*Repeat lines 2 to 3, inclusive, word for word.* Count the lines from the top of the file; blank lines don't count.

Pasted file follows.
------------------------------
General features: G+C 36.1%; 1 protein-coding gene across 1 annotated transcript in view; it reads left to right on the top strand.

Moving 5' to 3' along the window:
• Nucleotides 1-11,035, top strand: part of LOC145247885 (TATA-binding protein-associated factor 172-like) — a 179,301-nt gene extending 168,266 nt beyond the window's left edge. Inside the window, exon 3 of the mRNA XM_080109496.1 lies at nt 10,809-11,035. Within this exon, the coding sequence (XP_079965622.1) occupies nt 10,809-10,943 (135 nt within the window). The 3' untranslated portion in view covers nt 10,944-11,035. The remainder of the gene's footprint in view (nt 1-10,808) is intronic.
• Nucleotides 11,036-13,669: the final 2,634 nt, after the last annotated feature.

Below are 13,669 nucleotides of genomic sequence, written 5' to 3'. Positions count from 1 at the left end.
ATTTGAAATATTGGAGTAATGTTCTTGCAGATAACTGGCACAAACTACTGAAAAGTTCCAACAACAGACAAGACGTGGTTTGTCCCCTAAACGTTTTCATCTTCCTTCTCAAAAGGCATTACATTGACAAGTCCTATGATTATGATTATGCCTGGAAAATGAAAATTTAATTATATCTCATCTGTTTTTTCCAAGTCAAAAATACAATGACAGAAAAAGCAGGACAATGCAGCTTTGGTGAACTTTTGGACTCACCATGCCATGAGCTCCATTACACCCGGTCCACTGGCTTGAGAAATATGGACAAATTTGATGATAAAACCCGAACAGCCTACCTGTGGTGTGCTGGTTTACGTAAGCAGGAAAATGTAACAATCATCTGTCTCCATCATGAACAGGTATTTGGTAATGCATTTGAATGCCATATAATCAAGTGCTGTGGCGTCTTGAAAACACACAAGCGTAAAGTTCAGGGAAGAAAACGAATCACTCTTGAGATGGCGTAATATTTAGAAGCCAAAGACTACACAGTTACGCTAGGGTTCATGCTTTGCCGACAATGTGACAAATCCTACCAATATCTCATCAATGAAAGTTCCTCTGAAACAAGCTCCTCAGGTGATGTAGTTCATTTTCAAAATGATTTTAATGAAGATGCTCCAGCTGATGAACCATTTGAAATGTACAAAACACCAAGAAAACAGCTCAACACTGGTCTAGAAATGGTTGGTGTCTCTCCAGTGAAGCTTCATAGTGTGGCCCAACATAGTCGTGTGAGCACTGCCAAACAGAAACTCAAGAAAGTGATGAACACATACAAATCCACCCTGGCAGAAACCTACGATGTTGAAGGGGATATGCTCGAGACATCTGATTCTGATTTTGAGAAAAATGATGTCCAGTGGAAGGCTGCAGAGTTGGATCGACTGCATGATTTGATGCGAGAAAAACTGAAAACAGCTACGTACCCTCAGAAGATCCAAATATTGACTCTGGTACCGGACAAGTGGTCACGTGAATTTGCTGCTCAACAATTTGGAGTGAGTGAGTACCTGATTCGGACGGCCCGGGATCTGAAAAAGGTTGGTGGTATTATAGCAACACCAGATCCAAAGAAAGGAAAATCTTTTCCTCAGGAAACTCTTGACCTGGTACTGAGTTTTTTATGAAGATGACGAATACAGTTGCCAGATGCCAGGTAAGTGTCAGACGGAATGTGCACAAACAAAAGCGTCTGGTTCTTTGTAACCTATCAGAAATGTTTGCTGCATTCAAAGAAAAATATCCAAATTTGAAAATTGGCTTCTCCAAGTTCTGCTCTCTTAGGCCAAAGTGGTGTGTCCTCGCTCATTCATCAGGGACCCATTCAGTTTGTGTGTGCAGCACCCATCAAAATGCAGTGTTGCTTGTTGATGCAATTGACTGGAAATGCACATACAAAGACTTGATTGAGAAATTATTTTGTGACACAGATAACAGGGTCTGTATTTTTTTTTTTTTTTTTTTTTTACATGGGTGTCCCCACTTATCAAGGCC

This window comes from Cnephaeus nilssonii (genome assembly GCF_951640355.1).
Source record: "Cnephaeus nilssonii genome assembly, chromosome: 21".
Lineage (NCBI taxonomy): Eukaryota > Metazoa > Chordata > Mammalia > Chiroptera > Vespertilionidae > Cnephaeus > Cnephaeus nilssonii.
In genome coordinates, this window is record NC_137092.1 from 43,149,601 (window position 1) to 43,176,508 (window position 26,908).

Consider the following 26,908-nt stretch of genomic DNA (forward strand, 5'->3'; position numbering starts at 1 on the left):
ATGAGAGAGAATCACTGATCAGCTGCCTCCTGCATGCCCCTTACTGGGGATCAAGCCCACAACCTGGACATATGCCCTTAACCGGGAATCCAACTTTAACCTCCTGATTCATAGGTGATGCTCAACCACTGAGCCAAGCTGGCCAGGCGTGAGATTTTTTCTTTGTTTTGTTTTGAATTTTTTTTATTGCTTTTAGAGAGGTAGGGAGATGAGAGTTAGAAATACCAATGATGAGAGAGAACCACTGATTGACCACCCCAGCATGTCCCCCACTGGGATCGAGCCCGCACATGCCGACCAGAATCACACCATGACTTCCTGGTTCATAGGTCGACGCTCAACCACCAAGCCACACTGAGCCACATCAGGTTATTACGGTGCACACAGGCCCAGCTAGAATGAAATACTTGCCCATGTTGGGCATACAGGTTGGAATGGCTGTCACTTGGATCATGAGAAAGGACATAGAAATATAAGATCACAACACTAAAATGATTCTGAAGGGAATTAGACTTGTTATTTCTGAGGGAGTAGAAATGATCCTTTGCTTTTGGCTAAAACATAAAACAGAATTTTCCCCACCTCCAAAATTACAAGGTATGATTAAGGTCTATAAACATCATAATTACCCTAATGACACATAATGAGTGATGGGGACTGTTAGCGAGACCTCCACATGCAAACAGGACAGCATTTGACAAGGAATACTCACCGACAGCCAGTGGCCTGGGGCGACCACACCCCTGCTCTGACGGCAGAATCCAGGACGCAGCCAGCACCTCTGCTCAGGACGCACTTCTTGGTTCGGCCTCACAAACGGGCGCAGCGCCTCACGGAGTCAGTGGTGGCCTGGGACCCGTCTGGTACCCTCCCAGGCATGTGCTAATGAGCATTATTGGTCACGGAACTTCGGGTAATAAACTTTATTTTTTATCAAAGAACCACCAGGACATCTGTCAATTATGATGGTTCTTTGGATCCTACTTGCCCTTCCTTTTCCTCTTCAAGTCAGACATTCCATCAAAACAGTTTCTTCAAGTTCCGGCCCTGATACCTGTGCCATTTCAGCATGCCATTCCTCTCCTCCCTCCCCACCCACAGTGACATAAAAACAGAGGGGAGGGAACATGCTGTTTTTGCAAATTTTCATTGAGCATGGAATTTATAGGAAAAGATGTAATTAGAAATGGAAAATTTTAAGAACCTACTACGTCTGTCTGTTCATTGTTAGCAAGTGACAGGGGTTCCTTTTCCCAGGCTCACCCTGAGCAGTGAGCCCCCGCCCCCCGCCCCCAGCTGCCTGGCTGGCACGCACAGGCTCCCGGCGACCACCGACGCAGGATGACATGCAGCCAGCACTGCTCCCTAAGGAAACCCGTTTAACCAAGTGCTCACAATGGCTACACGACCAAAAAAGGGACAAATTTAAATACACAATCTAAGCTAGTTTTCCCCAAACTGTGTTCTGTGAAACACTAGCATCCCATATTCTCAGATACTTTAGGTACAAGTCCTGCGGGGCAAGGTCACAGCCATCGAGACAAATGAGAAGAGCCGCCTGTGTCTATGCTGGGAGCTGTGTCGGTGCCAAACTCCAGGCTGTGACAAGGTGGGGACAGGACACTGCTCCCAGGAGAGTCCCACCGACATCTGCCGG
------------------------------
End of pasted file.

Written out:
Moving 5' to 3' along the window:
• Nucleotides 1-11,035, top strand: part of LOC145247885 (TATA-binding protein-associated factor 172-like) — a 179,301-nt gene extending 168,266 nt beyond the window's left edge. Inside the window, exon 3 of the mRNA XM_080109496.1 lies at nt 10,809-11,035. Within this exon, the coding sequence (XP_079965622.1) occupies nt 10,809-10,943 (135 nt within the window). The 3' untranslated portion in view covers nt 10,944-11,035. The remainder of the gene's footprint in view (nt 1-10,808) is intronic.